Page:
Here are the stories of four fascinating and weird people that will make you laugh, be inspired, or cringe. Chang and Eng Bunker were conjoined twins who married two sisters and were slave-owners on the side of the Southern Confederacy. Rose Wilder Lane is the daughter of the author who wrote the Little House childrens books, a founding member of the American Libertarian movement, and just all around boss ass bitch. John Harvey Kellogg was the inventor of corn flakes, doctor, zealous anti-masturbation campaigner, and eugenicist.
1. Chang and Eng Bunker
Chang and Eng were two conjoined twins born in Vietnam in the 1800s. The term “Siamese twins” is based on them.
The brothers were joined at the sternum by a small piece of cartilage, and though their livers were fused, they were independently complete.
After a Scotsman noticed them and paraded them around as a freak show attraction for ten years, the Bunker twins settled down in Wilkesboro, North Carolina. They married two local white women who were sisters. They became naturalized American citizens and even owned slaves.
The Bunkers and their wives slept in a bed built for four. After a while their wives started to not get along. So they alternated between two different houses. Chang had twelve children while Eng had ten. Today their descendents number more than 1,500 and hold reunions. Their liver is on display in at the Mütter Museum in Philadelphia, Pennsylvania.
2. Rose Wilder Lane
Sick of crop failures and tough frontier life, Lane moved in 1908 to San Francisco, California. She married a salesman named Gillette Lane and became pregnant. Sadly, her son was stillborn, and a subsequent surgery left her unable to have kids.
She felt her intellectual interests did not mesh with the life she was living with her husband. Keenly aware of her lack of a formal education, during these years, Lane read voraciously and taught herself several languages. Her writing career began around 1908, with occasional freelance newspaper jobs that earned much-needed extra cash.
Lane’s writing career took off. She wrote for publications like Harper’s and Saturday Evening Post.
In the late 1920s, Lane was reputed to be one of the highest-paid female writers in America, and along with Hoover, she counted among her friends well known figures such as Sinclair Lewis, Isabel Paterson, Dorothy Thompson, John Patric, and Lowell Thomas.
When Lane’s mother approached her with a rough autobiographical manuscript of her own childhood, Lane sensed that an American public fatigued by the Great Depression would take to the story of the loving, persistent, and independent Ingalls family. Lane encouraged and helped her mother rewrite and sell the story as a children’s novel. The book became a big success, and an entire series replete with T.V. shows, merchandise, and museums followed. Their family was raking in the dough.
I read the entire series as a kid and stil wax nostalgic for it. I thought Lane’s mother, who’s the titled author, wrote every book on her own and only received encouragement from her Lane. It turns out, however, that the truth is more interesting.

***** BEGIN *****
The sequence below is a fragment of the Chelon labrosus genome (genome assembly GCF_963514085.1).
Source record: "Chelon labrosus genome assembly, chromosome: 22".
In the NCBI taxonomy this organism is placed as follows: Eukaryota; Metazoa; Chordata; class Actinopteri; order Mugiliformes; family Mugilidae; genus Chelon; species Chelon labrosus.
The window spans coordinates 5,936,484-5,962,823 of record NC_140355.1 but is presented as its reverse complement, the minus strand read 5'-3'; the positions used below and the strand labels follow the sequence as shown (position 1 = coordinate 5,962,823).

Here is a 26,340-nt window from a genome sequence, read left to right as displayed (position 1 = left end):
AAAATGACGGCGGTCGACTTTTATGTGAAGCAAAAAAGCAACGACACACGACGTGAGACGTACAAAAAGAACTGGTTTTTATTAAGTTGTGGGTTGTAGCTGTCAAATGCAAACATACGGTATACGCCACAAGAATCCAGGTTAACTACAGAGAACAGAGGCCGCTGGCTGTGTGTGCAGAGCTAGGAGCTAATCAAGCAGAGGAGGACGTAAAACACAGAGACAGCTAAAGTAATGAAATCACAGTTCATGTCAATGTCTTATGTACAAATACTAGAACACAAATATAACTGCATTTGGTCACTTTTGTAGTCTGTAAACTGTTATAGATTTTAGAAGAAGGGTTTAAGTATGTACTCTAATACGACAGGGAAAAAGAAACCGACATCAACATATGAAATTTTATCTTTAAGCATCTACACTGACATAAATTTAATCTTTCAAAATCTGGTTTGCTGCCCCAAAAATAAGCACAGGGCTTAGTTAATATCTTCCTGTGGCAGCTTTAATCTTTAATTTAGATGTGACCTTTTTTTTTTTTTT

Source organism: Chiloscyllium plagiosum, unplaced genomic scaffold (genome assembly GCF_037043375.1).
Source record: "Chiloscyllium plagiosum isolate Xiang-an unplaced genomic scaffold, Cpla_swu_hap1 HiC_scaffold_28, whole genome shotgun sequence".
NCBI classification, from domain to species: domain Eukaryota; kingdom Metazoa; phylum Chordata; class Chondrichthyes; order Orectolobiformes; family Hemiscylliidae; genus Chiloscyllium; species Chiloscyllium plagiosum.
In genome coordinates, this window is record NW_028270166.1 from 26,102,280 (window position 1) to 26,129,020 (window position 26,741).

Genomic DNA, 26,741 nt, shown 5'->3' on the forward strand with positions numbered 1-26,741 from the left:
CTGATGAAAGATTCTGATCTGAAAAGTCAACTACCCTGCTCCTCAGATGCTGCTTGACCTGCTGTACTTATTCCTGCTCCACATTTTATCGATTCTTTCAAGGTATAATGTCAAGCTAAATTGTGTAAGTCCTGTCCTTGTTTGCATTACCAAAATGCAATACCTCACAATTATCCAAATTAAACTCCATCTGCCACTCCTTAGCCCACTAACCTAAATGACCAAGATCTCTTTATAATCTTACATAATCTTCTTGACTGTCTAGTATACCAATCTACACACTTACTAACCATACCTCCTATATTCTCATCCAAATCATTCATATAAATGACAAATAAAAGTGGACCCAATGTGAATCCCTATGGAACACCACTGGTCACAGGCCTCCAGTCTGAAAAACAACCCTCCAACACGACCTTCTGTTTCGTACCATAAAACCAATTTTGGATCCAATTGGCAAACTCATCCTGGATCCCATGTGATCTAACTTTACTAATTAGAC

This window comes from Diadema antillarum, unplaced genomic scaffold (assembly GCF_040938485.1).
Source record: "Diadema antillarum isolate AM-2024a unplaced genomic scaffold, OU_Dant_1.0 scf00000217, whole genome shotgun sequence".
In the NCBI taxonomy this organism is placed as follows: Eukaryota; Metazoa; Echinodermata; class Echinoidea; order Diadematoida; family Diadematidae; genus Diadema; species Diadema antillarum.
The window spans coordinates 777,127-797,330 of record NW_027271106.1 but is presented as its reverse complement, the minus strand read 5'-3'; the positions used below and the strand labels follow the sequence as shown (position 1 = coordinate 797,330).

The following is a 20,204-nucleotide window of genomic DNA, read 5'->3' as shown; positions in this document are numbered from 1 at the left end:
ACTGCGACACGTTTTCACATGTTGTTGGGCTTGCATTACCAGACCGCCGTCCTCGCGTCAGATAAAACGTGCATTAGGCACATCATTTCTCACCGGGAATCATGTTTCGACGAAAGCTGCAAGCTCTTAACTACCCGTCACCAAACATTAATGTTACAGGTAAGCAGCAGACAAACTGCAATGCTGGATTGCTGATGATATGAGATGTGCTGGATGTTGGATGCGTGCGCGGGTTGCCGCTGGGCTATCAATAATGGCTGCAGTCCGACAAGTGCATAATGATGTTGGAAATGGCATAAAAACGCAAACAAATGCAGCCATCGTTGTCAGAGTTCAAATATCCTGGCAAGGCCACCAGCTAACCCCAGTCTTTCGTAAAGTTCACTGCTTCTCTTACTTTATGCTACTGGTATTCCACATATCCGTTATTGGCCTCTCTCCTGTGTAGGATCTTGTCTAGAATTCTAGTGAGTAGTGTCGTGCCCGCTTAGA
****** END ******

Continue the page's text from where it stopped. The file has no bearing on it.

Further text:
…an ongoing mutual collaboration that involved Lane more extensively in the earlier books, and to a much lesser extent by the time the series ended, as Wilder’s confidence in her own writing ability increased. Lane insisted to the end that her role was little more than that of her mother’s adviser, despite documentation to the contrary…Literary historians believe that Lane’s editing skills brought the dramatic pacing, literary structure, and characterization critically needed to make the stories publishable in book form.
Even more fascinating is Lane’s societal and political views. She was a libertarian, economically laissez faire, anti-racist, and anti-communist. She protested paying income taxes, opposed the New Deal, and thought Social Security was a Ponzi scheme that would destroy the United States.
Lane played a hands-on role during the 1940s and 1950s in launching the “libertarian movement” and began an extensive correspondence with figures such as DuPont executive Jasper Crane and writer Frank Meyer, as well as her friend and colleague, Ayn Rand. She wrote book reviews for the National Economic Council and later for the Volker Fund, out of which grew the Institute for Humane Studies. Later, she lectured at, and gave generous financial support to, the Freedom School headed by libertarian Robert LeFevre.
I want to reread the Little House books now knowing she was a die-hard libertarian who along with her mother purposefully wove themes of individualism into the series.
Rose Wilder Lane died in her sleep at age 81, on October 30, 1968, just as she was about to depart on a three-year world tour. She was buried next to her parents at Mansfield Cemetery in Mansfield, Missouri.
3. John Harvey Kellogg
I haven’t read the entire Wikipedia entry on John Harvey Kellogg yet since a colleague only recently drew my attention to this smart, prolific, and bizarre man. These parts stood out to me at first glance though.
- he invented corn flakes with his brother, Will Keith Kellogg
- he was a medical doctor “who ran a sanitarium using holistic methods, with a particular focus on nutrition, enemas, and exercise. Kellogg was an advocate of vegetarianism”
- he also created various phototherapeutic and electrotherapeutic inventions
- he advocated sexual abstinence and “advocated keeping the diet plain to prevent sexual arousal”
- he was an “especially zealous campaigner against masturbation”
He also recommended, to prevent children from this “solitary vice”, bandaging or tying their hands, covering their genitals with patented cages and electrical shock.
- he liked yogurt enemas
- he was a eugenicist